By Keighley & Ilkley MP, Robbie Moore

THIS week, the Chancellor of the Exchequer, Rishi Sunak, outlined how the Government will be delivering on the priorities of the British people despite the major blow to the economy caused by the Covid crisis.

Our immediate priority is to protect people’s lives and livelihoods as we respond to coronavirus.

However, we are also doubling down on our commitment to deliver stronger public services – more hospitals, better schools and safer streets.

We heard of a once-in-a-generation investment in infrastructure – creating jobs, growing the economy and levelling-up opportunity.

The Government is continuing to invest in our police, with £400 million committed to recruit an extra 6,000 officers by the end of next year – meaning we are on target to achieve an extra 20,000 by 2023.

The NHS will get a £6.6 billion boost, which will enable us to recruit 50,000 more nurses and provide 50 million more GP appointments.

The biggest investment in our military since the cold war will protect our nation’s interests at home and abroad, and at a time where we need to build for Britain we have ensured that more British taxpayers’ money is spent here instead of abroad.

The economy will inevitably look very different as we emerge from this crisis than it did before.

It won’t be possible to save every job as it currently is, so our Kickstart programme will invest £3 billion to ensure that everyone has the opportunity to retrain in an industry of the future.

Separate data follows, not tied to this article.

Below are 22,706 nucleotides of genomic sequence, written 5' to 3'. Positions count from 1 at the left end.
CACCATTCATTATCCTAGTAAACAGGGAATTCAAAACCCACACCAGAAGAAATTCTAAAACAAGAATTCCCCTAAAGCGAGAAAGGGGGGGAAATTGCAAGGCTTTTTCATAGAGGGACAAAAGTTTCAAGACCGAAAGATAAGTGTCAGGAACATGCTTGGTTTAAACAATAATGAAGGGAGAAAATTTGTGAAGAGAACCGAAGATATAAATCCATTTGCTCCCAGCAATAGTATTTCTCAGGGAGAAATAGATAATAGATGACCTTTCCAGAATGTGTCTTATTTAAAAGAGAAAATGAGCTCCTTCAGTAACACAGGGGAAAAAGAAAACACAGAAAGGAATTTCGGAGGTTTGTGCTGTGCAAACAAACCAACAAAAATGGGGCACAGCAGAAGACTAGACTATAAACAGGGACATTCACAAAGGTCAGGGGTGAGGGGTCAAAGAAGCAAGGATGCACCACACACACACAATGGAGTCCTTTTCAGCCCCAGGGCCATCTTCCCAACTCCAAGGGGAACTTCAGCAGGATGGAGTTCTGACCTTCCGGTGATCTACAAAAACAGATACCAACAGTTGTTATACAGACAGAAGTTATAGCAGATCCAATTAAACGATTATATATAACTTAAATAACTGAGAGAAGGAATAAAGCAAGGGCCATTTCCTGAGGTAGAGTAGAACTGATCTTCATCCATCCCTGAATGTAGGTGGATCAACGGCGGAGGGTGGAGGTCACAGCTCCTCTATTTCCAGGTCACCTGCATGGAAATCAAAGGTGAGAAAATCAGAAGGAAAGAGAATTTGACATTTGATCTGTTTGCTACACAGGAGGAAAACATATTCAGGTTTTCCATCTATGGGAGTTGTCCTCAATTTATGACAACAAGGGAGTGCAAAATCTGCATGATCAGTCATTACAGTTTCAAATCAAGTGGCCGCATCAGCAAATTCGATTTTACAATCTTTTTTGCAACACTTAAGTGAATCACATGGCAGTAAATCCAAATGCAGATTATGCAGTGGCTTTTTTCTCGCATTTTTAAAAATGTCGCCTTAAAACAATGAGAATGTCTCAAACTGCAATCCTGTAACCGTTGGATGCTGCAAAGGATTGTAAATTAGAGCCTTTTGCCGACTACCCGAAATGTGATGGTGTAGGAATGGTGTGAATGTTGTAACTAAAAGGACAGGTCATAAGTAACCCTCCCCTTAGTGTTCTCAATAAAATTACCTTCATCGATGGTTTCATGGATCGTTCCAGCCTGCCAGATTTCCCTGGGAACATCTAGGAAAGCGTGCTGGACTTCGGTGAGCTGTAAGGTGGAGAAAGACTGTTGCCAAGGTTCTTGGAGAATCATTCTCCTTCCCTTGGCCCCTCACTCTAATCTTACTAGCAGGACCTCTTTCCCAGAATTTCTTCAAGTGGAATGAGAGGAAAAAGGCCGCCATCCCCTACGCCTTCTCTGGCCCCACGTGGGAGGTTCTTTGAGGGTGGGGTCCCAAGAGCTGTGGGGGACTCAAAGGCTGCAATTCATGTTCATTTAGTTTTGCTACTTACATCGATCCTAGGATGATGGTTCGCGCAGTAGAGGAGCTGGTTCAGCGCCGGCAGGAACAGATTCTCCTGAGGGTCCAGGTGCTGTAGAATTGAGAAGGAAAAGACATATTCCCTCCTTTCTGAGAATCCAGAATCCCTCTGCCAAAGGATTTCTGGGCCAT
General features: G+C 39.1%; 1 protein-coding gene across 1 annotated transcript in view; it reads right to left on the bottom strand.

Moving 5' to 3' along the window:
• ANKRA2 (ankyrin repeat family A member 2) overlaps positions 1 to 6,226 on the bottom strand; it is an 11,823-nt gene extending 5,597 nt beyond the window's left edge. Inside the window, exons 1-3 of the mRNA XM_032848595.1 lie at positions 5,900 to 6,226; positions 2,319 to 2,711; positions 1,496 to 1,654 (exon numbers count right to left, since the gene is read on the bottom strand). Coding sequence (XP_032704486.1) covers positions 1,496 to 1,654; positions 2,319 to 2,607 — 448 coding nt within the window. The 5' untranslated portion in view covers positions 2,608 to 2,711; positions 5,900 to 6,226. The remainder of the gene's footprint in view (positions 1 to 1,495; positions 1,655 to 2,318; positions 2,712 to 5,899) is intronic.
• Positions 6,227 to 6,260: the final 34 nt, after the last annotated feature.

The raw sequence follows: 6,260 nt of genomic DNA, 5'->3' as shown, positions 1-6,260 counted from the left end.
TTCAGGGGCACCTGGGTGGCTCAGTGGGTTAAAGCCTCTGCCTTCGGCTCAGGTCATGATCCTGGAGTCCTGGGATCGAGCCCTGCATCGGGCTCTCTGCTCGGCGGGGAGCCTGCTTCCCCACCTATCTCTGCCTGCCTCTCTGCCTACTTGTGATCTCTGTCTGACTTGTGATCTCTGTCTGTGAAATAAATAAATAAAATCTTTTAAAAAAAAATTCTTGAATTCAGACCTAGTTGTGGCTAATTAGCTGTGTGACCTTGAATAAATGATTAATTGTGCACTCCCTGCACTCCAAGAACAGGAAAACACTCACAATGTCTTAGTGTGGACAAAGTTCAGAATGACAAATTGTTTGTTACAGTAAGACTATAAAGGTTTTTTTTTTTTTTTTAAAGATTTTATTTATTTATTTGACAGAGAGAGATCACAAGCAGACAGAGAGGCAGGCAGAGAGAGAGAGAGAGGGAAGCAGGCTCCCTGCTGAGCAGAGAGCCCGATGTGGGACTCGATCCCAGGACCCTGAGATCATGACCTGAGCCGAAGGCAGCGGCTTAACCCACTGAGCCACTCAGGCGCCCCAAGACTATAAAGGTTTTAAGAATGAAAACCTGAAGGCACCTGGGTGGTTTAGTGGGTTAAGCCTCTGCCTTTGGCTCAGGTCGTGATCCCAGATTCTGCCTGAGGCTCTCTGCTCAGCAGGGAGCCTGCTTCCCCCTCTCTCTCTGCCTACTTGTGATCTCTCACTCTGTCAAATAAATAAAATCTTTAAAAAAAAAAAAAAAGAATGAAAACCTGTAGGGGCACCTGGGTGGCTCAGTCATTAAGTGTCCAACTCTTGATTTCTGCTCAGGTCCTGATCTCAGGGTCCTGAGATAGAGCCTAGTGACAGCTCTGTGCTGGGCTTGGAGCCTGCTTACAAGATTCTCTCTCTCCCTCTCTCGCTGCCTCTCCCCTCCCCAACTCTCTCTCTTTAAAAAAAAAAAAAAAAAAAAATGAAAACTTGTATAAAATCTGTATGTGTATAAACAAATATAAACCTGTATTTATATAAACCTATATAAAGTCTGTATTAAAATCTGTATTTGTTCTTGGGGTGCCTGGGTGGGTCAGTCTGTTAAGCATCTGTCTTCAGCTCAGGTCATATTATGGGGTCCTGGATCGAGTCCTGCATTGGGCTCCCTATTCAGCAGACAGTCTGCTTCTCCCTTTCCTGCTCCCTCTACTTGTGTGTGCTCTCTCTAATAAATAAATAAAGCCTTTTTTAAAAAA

I’m glad to see the Government is investing in skills and education to ensure the workforce is prepared for the new economic structure.

The Government is increasing the core schools budget by £2.2 billion in 2021-22, delivering a minimum two per cent increase per pupil.

They are also investing £375 million in skills, delivering the Lifetime Skills Guarantee and reform of the apprenticeship system.

They are also ensuring education facilities are fit for the future with £1.8 billion to maintain and improve the condition of school buildings, and £1.5 billion to improve the FE college estate, and funding for T-levels and Institutes of Technology.

For me, the most important announcement made by the Chancellor was the commitment to give above-inflation pay rises to the nurses and doctors who have been at the frontline during this pandemic.

This week I argued that MPs should not be given a pay rise, and instead that money should be used to reward those who have been risking their lives for the rest of us at Airedale Hospital and elsewhere, so I am glad that has been delivered.

In addition, public sector workers earning under £24,000 will also be given an increase, meaning the key workers in most need will earn more.

The Chancellor’s statement signals good news for Keighley and Ilkley.

Official forecasts predict the biggest economic decline in 300 years and Covid has provided us with a challenge never seen before by any British government.

Despite this, we have reaffirmed our commitment to the promises made at the last general election so we can ensure that the people in Keighley and Ilkley and across the north of England have the support they need to prosper.